Boomerangst: Turning Dilemmas into Discoveries – Divorce Later In Life
After divorcing, even close friendships can become awkward. Here, what you can do if divorce changes your “social choreography.”
Q. When my husband and I recently decided to divorce after 25 years of marriage, one of the most difficult things was telling our closest friends. We were both worried sick about being rejected for divorcing. We tried to tell them at a dinner party, but that was a disaster. They were all in shock and obviously not interested in talking about it at all. As feared, many of these friends have pulled back, and I’m not sure about my ex-husband, but I rarely hear from them anymore. I don’t know what to do, if anything.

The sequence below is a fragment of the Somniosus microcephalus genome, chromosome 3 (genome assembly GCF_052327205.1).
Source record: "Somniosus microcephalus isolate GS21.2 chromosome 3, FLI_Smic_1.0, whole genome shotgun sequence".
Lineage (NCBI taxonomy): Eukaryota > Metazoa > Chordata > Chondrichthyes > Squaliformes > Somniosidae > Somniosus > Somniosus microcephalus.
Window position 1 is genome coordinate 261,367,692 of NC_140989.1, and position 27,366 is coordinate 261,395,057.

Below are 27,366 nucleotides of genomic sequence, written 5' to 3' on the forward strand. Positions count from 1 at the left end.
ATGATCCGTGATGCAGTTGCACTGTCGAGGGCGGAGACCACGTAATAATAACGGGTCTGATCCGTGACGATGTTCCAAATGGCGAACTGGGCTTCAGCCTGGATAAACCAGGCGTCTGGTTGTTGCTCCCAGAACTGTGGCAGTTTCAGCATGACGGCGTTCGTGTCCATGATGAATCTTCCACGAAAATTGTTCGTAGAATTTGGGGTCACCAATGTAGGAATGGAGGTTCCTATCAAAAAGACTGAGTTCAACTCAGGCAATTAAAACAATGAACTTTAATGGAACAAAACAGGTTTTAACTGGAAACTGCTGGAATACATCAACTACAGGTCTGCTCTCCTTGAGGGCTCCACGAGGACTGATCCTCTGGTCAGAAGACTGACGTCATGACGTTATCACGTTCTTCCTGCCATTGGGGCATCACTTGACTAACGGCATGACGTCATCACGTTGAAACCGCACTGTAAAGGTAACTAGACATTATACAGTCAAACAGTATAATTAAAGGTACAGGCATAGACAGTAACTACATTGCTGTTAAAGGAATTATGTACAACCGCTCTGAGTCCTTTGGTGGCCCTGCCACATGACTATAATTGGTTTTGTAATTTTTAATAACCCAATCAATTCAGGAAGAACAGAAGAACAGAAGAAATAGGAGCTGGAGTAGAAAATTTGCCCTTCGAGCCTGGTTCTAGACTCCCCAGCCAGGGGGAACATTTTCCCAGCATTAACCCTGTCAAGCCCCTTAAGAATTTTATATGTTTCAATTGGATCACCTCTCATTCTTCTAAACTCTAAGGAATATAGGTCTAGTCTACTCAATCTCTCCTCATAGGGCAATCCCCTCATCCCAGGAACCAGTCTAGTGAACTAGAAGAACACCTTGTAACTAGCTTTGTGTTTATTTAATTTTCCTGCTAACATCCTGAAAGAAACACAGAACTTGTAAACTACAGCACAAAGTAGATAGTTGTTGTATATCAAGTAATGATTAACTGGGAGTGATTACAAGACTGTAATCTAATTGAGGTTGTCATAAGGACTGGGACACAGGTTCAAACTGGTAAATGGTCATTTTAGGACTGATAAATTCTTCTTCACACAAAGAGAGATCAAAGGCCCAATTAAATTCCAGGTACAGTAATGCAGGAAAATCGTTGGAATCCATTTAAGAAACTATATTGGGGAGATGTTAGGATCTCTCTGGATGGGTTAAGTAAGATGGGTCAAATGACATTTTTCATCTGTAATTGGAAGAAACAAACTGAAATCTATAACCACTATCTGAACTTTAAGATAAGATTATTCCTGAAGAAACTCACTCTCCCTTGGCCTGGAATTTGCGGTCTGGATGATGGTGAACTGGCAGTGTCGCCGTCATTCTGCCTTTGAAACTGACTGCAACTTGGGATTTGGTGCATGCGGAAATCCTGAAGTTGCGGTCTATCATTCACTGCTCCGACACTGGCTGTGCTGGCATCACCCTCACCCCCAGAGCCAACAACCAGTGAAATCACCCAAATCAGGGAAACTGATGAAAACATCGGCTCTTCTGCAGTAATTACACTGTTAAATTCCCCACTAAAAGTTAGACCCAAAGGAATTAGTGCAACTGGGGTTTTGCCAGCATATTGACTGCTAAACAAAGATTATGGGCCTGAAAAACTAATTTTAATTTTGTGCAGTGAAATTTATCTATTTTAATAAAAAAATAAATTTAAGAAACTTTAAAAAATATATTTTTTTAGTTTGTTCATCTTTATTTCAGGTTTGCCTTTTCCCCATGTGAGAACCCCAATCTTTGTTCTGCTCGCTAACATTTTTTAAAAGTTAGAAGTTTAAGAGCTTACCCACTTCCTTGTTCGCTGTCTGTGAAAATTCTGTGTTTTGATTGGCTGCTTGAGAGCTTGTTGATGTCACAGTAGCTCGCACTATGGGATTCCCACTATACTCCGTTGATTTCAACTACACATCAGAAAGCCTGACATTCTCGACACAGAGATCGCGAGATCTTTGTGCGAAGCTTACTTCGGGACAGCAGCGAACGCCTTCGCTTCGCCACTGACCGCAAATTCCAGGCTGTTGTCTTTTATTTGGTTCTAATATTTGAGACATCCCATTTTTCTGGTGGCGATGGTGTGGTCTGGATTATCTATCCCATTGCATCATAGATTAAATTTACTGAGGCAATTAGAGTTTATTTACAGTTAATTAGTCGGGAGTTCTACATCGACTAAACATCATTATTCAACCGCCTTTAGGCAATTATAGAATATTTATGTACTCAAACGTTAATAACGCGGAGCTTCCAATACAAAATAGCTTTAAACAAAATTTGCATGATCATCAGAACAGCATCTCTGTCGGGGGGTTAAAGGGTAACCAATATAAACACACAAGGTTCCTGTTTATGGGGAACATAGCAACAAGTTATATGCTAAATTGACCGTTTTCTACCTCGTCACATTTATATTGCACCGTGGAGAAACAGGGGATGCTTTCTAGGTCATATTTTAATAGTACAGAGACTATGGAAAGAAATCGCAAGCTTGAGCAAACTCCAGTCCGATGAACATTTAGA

A. Divorce is brutal. It’s like a death, bringing grief and mourning to you, the children if there are any, to your extended family and friends. Just as people can struggle to find the right words when someone dies, so do they struggle with divorce.
“What many people would like to say is ‘you guys should get back together,’ but that’s not going to happen so there isn’t anything to say,” observes Ont.-based clinical psychologist and author Dr. Guy Grenier. The other thing about divorce, he says, is that it changes your “social choreography.”
For example, singles tend to hang out with singles. Married people tend to hang out with other married people. It’s just easier. “So all the things you used to do together as a couple and the way you did them don’t work so well anymore.”